Accused lost her own baby at 12, court told


By Stephen Moynihan
August 26, 2004

The woman charged with kidnapping three-week-old baby Montana Barbaro was yesterday refused bail after a court heard she had lost her own baby after giving birth at the age of 12.

Montana's mother Anita Ciancio smiled in court and kissed relatives after magistrate Raffaele Barberio refused bail to Cheryl McEachran, 48. An earlier application for bail by her husband, Mark McEachran, 43, was struck out.

Mr Barberio described the case against the couple as overwhelming and said they could face a lengthy jail sentence if convicted.

The Melbourne Magistrates Court was told Mrs McEachran had been sexually abused as a child and had given birth when she was 12.

The baby was removed from her care by an unknown adult and she had no "follow-up" to the history of the child.

A University of Melbourne psychiatrist, Anne Buist, said the loss of the child had resulted in McEachran becoming severely depressed as she attempted to deal with the pain.

Associate Professor Buist said McEachran had taken a "supermum" approach to her children but was "intellectually unsophisticated" to establish the reasons of her depression.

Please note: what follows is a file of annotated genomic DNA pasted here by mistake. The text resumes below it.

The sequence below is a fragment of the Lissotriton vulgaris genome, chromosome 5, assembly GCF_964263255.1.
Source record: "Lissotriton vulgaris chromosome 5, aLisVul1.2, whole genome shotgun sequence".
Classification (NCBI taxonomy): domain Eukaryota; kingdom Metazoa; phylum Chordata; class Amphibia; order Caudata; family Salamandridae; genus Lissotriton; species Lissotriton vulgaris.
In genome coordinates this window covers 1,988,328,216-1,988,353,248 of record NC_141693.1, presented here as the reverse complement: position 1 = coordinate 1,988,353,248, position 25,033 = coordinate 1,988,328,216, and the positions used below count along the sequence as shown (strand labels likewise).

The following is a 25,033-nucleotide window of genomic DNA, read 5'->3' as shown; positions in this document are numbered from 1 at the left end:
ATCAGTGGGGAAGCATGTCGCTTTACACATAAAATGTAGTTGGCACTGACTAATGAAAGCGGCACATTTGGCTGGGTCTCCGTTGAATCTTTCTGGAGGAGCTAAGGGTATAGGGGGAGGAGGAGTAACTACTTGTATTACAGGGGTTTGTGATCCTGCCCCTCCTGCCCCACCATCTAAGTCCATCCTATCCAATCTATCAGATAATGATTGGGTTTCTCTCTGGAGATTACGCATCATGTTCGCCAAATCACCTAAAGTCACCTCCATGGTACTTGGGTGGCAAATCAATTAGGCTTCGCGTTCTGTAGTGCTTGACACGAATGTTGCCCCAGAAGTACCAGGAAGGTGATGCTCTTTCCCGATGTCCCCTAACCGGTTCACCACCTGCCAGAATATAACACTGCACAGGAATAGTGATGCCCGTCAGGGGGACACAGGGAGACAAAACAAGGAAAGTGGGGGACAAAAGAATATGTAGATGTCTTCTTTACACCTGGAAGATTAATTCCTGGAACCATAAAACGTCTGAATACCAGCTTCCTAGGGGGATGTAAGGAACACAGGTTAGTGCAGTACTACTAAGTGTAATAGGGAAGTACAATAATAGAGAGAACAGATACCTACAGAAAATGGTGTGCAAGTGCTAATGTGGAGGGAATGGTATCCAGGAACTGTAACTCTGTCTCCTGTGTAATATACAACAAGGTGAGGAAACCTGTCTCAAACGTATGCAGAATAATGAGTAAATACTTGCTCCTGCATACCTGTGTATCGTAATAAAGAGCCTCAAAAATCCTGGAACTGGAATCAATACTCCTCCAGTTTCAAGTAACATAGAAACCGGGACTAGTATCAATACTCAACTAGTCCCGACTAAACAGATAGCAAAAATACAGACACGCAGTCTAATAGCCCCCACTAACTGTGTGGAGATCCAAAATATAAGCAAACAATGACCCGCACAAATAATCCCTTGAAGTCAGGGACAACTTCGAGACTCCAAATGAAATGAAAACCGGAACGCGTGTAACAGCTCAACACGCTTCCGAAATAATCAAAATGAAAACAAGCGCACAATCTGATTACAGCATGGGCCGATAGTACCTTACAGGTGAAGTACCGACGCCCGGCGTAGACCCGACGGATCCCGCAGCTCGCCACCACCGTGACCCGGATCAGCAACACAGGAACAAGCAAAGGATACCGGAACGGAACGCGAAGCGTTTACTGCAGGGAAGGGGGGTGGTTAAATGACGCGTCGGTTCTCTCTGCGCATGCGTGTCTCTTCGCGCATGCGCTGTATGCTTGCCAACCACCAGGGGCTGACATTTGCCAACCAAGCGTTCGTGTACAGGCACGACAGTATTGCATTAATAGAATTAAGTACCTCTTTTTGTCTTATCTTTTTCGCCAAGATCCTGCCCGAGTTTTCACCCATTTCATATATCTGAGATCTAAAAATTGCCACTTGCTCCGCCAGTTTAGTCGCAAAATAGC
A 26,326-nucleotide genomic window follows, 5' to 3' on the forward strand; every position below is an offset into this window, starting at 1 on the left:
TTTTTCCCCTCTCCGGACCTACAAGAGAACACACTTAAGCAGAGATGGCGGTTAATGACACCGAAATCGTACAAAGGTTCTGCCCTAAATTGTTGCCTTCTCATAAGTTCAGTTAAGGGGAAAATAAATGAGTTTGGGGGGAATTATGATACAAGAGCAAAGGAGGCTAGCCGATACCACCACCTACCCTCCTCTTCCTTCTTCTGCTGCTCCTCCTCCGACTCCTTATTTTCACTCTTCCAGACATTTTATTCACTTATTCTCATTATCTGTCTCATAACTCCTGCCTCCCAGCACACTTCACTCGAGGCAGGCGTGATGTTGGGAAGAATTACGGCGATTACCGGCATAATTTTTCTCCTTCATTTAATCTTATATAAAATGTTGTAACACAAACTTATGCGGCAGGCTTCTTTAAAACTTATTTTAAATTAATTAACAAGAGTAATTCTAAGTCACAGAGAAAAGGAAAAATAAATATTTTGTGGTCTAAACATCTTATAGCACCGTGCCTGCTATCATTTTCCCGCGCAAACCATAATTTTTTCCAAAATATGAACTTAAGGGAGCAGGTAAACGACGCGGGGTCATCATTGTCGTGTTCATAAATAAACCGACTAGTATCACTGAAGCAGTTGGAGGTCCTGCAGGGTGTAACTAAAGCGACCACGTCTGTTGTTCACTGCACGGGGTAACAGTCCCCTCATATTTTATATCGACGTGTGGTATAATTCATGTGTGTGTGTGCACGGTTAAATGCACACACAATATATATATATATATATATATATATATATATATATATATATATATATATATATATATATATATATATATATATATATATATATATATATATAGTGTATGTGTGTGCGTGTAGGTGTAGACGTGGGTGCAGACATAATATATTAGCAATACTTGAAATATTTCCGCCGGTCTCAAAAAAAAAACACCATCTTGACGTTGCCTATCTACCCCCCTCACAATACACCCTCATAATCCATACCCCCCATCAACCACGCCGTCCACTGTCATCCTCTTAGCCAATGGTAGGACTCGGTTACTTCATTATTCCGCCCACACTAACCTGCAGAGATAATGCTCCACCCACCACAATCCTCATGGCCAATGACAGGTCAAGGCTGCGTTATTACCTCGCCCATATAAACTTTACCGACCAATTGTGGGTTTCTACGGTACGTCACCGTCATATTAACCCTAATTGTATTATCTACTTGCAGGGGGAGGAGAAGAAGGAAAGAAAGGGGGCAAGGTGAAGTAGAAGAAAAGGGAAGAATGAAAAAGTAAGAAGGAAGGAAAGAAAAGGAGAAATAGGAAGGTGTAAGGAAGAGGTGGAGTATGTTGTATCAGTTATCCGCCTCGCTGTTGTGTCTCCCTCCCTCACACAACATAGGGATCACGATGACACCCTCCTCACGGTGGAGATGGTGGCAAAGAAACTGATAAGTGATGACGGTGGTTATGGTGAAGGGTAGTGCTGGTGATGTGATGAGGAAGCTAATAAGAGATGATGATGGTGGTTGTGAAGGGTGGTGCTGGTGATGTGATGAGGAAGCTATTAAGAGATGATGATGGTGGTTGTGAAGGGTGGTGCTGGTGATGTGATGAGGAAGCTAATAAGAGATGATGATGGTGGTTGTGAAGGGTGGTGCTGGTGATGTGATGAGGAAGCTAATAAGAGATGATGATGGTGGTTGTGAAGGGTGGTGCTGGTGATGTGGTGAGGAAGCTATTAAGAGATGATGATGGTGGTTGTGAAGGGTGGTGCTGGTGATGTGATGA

McEachran told the professor she had undergone an unsuccessful procedure to reverse a hysterectomy and afterwards applied to foster a newborn child.

Professor Buist said Mark McEachran had watched his wife pine for a baby but "felt powerless to do anything".

She described the alleged kidnapping as impulsive and said Cheryl McEachran had expressed remorse to Montana's parents and to her own children.

The prosecutor, John McArdle, QC, said the allegation that the plot was impulsive was "curious" and that the act demonstrated "a high level of callousness".

Mr Barberio said Montana had been "exposed to the dangers of death or serious injury," after the couple allegedly dumped her in a derelict house.

"Ultimately she admits her involvement in this callous and despicable act," he said.

The McEachrans will reappear in November.